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Written Paper

Development of rabbit industry in Egypt  [1994]

Galal, E.S.E. (FAO, Dokki, Cairo (Egypt). Regional Office for the Near East) Khalil, M.H. (Zagazig University, Zagazig (Egypt). Faculty of Agriculture at Moshtohor, Department of Animal Production)

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An estimate of 88-90 per cent of rabbit population in Egypt is in the hands of small-holders while the rest belongs to the commercial sector. Rabbits are mainly bred by families as backyard farming where small breeding units are conveniently set up not only in the villages, but also in towns. The most widespread rabbit raising system in Egypt is the one which utilizes hutches or cages. Underground cells are also used. Ten years ago, commercial rabbit farms have started to expand in Egypt and several farms are now engaged in large-scale production. Rabbits in Egypt currently fall far short from reaching the limits of their potential for carcass production. In comparison with other types of meat, the annual consumption of rabbit meat per head of population is very low (0.7 kg in 1992). Most of the local breeds of rabbits appear to be in real danger of extinction. Origin and distribution of local germplasms along with their performances were reviewed. Local breeds of rabbits (e.g., Giza White, Baladi Red, Baladi White and Baladi Black) showed, in general, lower performance than acclimatized exotic breeds (e.g., Bouscat, Chinchilla, White Giant Flander, Grey Giant Flander) for different productive traits. The genetic potentials of introduced breeds (e.g., New Zealand White and Californian) and the importance of genetic-by-environment interactions are not fully exploited under Egyptian conditions. Crossbreeding experiments including New Zealand White and Califo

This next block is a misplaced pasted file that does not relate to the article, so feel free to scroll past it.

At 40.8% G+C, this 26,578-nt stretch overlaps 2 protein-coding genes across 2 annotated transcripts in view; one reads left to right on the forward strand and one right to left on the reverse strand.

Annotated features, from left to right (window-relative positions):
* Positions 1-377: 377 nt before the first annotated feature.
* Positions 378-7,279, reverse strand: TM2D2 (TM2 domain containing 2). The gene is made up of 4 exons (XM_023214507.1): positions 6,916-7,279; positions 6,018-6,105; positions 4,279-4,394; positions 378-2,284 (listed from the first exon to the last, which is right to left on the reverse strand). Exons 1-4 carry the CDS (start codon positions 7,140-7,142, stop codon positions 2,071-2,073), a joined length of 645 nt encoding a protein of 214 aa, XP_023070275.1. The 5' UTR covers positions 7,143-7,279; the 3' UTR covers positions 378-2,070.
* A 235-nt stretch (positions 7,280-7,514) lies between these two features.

rnian along with local Egyptian breeds gave evidence to the possibility of the improvement of most economic traits in rabbits in Egypt.

From the journal

Cahiers Options Mediterraneennes (CIHEAM)

ISSN : 1022-1379

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